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Title: Plant compartment and biogeography affect microbiome composition in cultivated and native Agave species

Desert plants are hypothesized to survive the environmental stress inherent to these regions in part thanks to symbioses with microorganisms, and yet these microbial species, the communities they form, and the forces that influence them are poorly understood. Here we report the first comprehensive investigation of the microbial communities associated with species of Agave, which are native to semiarid and arid regions of Central and North America and are emerging as biofuel feedstocks. We examined prokaryotic and fungal communities in the rhizosphere, phyllosphere, leaf and root endosphere, as well as proximal and distal soil samples from cultivated and native agaves, through Illumina amplicon sequencing. Phylogenetic profiling revealed that the composition of prokaryotic communities was primarily determined by the plant compartment, whereas the composition of fungal communities was mainly influenced by the biogeography of the host species. Cultivated A. tequilana exhibited lower levels of prokaryotic diversity compared with native agaves, although no differences in microbial diversity were found in the endosphere. Agaves shared core prokaryotic and fungal taxa known to promote plant growth and confer tolerance to abiotic stress, which suggests common principles underpinning Agave-microbe interactions.
Authors:
 [1] ;  [2] ;  [2] ;  [3] ;  [3] ;  [3] ;  [4] ;  [5] ; ORCiD logo [2] ;  [3]
  1. USDOE Joint Genome Institute (JGI), Walnut Creek, CA (United States); Lawrence Berkeley National Lab. (LBNL), Berkeley, CA (United States). Genomics Division; USDA Agricultural Research Service (ARS), Albany, CA (United States). Plant Gene Expression Center
  2. Center for Research and Advanced Studies (CINVESTAV), Irapuato (Mexico). Dept. of Genetic Engineering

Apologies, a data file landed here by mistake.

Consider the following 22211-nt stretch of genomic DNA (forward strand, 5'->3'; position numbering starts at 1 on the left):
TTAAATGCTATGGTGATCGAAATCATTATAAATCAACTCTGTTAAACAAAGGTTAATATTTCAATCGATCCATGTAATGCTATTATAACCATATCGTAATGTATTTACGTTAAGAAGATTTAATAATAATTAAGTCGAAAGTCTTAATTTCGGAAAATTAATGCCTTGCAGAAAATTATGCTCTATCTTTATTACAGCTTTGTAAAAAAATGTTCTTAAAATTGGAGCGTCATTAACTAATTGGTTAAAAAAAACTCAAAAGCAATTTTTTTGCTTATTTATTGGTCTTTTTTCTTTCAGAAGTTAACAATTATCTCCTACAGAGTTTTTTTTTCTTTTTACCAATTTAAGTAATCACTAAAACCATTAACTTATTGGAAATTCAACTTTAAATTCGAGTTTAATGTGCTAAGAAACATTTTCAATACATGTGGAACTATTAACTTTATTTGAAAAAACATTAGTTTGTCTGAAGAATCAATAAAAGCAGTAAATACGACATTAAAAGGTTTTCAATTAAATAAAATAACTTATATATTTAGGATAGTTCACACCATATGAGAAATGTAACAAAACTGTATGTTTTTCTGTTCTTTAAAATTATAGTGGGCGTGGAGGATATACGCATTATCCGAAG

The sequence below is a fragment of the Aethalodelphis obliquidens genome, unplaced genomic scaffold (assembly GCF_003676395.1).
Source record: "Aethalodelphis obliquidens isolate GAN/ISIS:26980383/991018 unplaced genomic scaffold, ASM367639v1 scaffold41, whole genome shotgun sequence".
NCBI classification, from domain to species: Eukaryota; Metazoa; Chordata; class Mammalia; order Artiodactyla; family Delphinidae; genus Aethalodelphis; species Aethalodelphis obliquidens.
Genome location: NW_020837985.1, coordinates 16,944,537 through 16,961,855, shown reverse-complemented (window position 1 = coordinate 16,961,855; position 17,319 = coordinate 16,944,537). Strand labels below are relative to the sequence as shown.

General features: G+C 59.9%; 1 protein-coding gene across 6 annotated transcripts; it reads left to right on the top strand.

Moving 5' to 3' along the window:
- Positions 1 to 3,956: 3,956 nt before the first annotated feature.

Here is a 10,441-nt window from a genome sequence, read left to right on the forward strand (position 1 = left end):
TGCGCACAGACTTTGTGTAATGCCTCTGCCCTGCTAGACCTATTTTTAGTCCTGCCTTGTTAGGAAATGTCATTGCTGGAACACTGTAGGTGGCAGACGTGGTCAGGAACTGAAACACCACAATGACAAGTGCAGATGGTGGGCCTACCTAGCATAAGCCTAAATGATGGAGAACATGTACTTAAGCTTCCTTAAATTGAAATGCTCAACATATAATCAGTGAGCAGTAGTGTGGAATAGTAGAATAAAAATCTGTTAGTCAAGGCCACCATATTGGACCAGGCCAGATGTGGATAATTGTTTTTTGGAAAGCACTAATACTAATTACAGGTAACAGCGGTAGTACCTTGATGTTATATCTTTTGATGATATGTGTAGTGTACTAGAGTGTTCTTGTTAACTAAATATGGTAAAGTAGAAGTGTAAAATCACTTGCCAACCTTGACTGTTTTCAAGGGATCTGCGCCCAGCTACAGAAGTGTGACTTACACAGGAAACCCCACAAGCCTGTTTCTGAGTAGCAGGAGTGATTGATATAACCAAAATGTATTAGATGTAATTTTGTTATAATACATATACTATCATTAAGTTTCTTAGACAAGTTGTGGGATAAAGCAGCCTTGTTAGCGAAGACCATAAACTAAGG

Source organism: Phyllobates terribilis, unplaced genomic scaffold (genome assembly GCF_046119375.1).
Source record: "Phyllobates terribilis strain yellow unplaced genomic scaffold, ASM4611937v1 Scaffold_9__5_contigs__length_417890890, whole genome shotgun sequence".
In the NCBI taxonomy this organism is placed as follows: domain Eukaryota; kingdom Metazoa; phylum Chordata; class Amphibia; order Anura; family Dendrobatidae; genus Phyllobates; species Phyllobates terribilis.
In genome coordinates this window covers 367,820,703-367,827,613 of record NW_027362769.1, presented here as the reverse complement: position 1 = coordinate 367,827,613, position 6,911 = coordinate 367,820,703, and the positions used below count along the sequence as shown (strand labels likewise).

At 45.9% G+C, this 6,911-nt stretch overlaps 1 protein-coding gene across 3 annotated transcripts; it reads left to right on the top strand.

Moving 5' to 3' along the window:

3. USDOE Joint Genome Institute (JGI), Walnut Creek, CA (United States); Lawrence Berkeley National Lab. (LBNL), Berkeley, CA (United States). Genomics Division
  4. Occidental College, Los Angeles, CA (United States). Dept. of Biology
  5. USDOE Joint Genome Institute (JGI), Walnut Creek, CA (United States); Lawrence Berkeley National Lab. (LBNL), Berkeley, CA (United States). Genomics Division; Univ. of California, Merced, CA (United States). School of Natural Sciences
Publication Date:
Grant/Contract Number:
AC02-05CH11231; CB-2010-01-151007; INFR-2012-01-197799
Type:
Accepted Manuscript
Journal Name:
New Phytologist
Additional Journal Information:
Journal Volume: 209; Journal Issue: 2; Journal ID: ISSN 0028-646X
Publisher:
Wiley
Research Org:
Lawrence Berkeley National Lab. (LBNL), Berkeley, CA (United States)
Sponsoring Org:
USDOE Office of Science (SC), Biological and Environmental Research (BER) (SC-23); National Council of Science and Technology (CONACYT) (Mexico)
Contributing Orgs:
USDA Agricultural Research Service (ARS), Albany, CA (United States); Occidental College, Los Angeles, CA (United States); Univ. of California, Merced, CA (United States)
Country of Publication:
United States
Language:
English
Subject:
59 BASIC BIOLOGICAL SCIENCES; Agave; biogeography; cultivation; desert; iTags; microbial diversity; plant microbiome; plant-microbe interactions
OSTI Identifier:
1378714